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Global Market Report - 10 January

Lewis Jackson  |  10 Jan 2022Text size  Decrease  Increase  |  
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Australia

The ASX is poised to open flat after US shares ended lower Friday amid concerns over higher rates and a disappointing jobs report.

The Australian SPI 200 futures contract was up 2 points at 7351 as of 8.00 am AEST, suggesting a positive start to trading.

Wall Street wrapped up the first week of the new year with daily and weekly losses as investors worried about looming US interest-rate hikes and unfolding Omicron news.

The Dow Jones Industrial Average fell 0.01%, to 36,231.66, the S&P 500 lost 0.41% to 4,677.03 and the Nasdaq Composite dropped 0.96%, to 14,935.90. For the week, the Dow fell 0.3%, the S&P 500 declined 1.9% and the Nasdaq dropped 4.5%.

Locally, the ASX reversed some of the losses from the previous session thanks to strong performance in the banking sector. The S&P/ASX 200 closed 1.3% higher at 7,453 on Friday.

The session before the benchmark index lost 2.7%, its worst day since September 2020.

The heavyweight banking sector rose 1.9% with the big four lenders adding between 1.3% and 2.7%.

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Energy stocks jumped 2.2% as crude prices inched up on supply worries amid the political unrest in Kazakhstan coinciding with a drop in production from Libya. Woodside Petroleum and Santos added 2.2% and 2.9%, respectively.

The battered technology sector advanced 1.1%, reversing some of the gains notched in the previous session. Buy-now-pay-later giant Afterpay added 3%.

Building materials maker James Hardie shed 4.1% after firing its CEO for breaching code of conduct.

Meanwhile, the takeover battle for Australian Pharmaceutical Industries is over after it accepted Wesfarmers' $763.6 million offer after Woolworths Group pulled out from the bidding.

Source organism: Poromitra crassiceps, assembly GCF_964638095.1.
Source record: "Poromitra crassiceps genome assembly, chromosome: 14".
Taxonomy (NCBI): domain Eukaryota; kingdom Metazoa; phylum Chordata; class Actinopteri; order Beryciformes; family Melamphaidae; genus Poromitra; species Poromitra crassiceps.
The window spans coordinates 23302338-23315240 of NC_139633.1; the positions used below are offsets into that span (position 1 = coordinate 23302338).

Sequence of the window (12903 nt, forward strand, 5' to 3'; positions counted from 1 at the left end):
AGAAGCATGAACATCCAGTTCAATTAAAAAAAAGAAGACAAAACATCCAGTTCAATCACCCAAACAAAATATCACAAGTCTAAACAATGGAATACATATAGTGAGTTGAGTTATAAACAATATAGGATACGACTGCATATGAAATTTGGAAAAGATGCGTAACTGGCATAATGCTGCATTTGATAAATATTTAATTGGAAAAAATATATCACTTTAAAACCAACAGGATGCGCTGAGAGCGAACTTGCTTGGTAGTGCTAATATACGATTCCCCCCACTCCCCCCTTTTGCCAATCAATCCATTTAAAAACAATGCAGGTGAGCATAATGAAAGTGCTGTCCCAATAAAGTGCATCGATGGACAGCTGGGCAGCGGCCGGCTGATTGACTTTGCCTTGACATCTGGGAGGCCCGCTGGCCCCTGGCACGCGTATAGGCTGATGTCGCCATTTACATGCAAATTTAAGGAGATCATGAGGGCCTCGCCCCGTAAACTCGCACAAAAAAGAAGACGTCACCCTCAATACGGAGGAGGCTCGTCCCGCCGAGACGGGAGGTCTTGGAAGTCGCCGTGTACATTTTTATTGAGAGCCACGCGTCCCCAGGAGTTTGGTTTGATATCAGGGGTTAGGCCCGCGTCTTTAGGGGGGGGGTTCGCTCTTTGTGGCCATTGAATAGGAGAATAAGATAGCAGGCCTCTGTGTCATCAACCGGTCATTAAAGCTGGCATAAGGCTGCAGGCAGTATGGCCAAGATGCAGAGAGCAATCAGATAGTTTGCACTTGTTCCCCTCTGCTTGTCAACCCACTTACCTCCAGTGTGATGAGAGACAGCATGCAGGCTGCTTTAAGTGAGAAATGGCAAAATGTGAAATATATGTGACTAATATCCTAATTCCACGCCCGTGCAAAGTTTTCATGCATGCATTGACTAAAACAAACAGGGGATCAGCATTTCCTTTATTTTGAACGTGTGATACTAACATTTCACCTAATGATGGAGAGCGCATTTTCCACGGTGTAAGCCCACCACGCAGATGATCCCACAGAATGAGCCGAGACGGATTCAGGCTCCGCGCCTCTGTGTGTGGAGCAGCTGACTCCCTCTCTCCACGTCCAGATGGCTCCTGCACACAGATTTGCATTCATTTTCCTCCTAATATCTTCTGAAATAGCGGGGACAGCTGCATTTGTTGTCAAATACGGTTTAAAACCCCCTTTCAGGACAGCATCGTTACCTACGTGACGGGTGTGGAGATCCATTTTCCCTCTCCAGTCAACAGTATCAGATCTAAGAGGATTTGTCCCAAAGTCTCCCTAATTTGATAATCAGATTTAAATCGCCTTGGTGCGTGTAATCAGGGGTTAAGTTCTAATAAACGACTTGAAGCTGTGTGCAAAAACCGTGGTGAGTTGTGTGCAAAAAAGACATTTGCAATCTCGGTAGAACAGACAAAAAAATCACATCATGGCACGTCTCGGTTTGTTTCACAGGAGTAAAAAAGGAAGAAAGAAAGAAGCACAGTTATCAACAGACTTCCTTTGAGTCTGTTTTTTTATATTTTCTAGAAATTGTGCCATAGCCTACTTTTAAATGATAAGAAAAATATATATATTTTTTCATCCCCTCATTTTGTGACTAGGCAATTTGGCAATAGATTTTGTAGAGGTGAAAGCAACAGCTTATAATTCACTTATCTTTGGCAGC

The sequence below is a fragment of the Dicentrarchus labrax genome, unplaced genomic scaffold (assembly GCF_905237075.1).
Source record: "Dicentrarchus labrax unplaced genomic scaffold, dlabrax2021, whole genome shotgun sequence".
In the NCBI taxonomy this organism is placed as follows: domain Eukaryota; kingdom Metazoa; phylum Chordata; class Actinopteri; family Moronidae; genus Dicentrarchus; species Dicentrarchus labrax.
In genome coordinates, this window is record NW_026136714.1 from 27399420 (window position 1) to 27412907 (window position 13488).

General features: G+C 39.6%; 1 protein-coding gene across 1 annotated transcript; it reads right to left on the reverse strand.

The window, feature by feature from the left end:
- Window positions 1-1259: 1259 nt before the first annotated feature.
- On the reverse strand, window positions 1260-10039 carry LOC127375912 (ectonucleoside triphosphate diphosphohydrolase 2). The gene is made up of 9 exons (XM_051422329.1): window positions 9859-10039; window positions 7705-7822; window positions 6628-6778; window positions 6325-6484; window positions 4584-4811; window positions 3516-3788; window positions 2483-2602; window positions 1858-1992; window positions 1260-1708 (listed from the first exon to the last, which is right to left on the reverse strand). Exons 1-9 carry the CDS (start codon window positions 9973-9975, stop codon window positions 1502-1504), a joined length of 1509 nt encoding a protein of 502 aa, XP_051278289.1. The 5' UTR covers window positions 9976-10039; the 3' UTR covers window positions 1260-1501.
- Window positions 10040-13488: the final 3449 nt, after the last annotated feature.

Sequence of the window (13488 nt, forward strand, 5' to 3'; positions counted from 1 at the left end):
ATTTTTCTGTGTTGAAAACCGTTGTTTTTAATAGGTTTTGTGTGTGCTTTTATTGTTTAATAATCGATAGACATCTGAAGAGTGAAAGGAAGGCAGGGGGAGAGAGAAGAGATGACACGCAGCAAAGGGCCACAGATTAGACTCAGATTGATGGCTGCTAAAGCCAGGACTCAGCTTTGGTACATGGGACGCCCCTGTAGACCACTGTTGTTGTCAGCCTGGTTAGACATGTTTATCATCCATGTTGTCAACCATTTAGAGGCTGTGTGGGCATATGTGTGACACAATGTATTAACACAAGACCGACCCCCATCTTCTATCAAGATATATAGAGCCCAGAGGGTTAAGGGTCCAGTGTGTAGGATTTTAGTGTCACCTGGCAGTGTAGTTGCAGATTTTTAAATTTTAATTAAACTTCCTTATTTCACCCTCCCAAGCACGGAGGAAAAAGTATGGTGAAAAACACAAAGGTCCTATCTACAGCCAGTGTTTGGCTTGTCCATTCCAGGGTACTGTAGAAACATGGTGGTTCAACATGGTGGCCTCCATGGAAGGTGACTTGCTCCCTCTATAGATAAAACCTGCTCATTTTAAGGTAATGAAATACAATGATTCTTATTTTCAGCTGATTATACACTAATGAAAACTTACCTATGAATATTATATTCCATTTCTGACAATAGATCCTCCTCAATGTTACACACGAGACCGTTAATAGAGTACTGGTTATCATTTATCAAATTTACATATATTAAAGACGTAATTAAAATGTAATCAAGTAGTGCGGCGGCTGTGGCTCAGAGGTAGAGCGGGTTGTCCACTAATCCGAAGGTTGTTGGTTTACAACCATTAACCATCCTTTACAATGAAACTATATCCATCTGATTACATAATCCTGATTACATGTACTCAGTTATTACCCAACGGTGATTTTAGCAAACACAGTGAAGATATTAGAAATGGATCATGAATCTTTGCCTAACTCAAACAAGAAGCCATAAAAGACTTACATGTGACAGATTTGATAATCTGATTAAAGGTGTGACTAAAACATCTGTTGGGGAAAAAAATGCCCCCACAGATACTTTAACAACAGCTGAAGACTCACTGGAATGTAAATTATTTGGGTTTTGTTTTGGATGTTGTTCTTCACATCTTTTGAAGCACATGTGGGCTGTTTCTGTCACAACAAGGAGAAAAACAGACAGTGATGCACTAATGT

Turning to commodities, gold futures rose 0.5% to $US1797.40 an ounce; Brent crude edged 0.3% lower to $US81.75 a barrel; Iron ore fell 0.7% to US$127.30 a tonne.

In bond markets, the yield on the Australian 10-year bond slipped to 1.84% while the US 10-year Treasury advanced to 1.76%.

The Australian dollar was buying 71.81 US cents near 8.00am AEST, up from the previous close of 71.64. The WSJ Dollar Index, which measures the US dollar against 16 other currencies, fell to 89.74.

Asia

China’s benchmark indexes traded mixed on Friday, with weakness in technology stocks offset by a rebound in property shares amid hopes of policy easing.

The blue-chip CSI300 index was flat, while the Shanghai Composite Index lost 0.2 per cent. The technology focused ChiNext dropped 1.8 per cent, for a weekly fall of 5.7 per cent, the biggest in 10 months.

Meanwhile, in Hong Kong stocks jumped nearly 2 per cent, their best day in a month, helped by a rebound in tech and property shares.

The Hang Seng Index rose 1.8 per cent, with technology giants Alibaba and JD.com posting 6.5% and 4.8% respectively. Property developers Country Garden, Evergrande and China Vanke added between 3.7% and 4.9%.

Japanese shares reversed a morning of gains to end mostly flat ahead of a three-day weekend. The benchmark Nikkei 225 closed 0.03% lower.

Europe

European markets slipped on Friday on concerns over rising inflation and coronavirus infections. The pan-European Stoxx Europe 600 closed 0.4% lower. The benchmark index ended the week 0.3% lower.

In London, the FTSE 100 finished 0.4% higher thanks to support from banking and mining stocks. Miners Anglo American and BHP Group posted strong gains as metal prices rose.

North America

Wall Street on Friday wrapped up the first week of the new year with daily and weekly losses as investors worried about looming US interest-rate hikes and unfolding Omicron news.

The Nasdaq posted its biggest weekly percentage fall since February 2021 and led declines for the day in the major indexes. Stocks fell on Friday after the December US jobs report missed expectations but was still seen as strong enough to keep the Federal Reserve's tightening path in place.

The Dow Jones Industrial Average fell 0.01%, to 36,231.66, the S&P 500 lost 0.41% to 4,677.03 and the Nasdaq Composite dropped 0.96%, to 14,935.90. For the week, the Dow fell 0.3%, the S&P 500 declined 1.9% and the Nasdaq dropped 4.5%.

Friday's Labor Department data showed the U.S. jobs market was at or near maximum employment even though employment rose far less than expected in December, when there were worker shortages. read more

On Wednesday, minutes released of the Fed's Dec. 14-15 policy meeting showed officials at the US central bank viewed the labour market as "very tight," and signalled the Fed may have to raise rates sooner than expected.

"The investor takeaway is that the labour market continues to be tight despite the headline miss," said Michael Arone, chief investment strategist at State Street Global Advisors in Boston.

"Investors are concerned the Fed will be more aggressive than expected."

is a reporter and data journalist with Morningstar. Tweet him @lewjackk or get in touch via email

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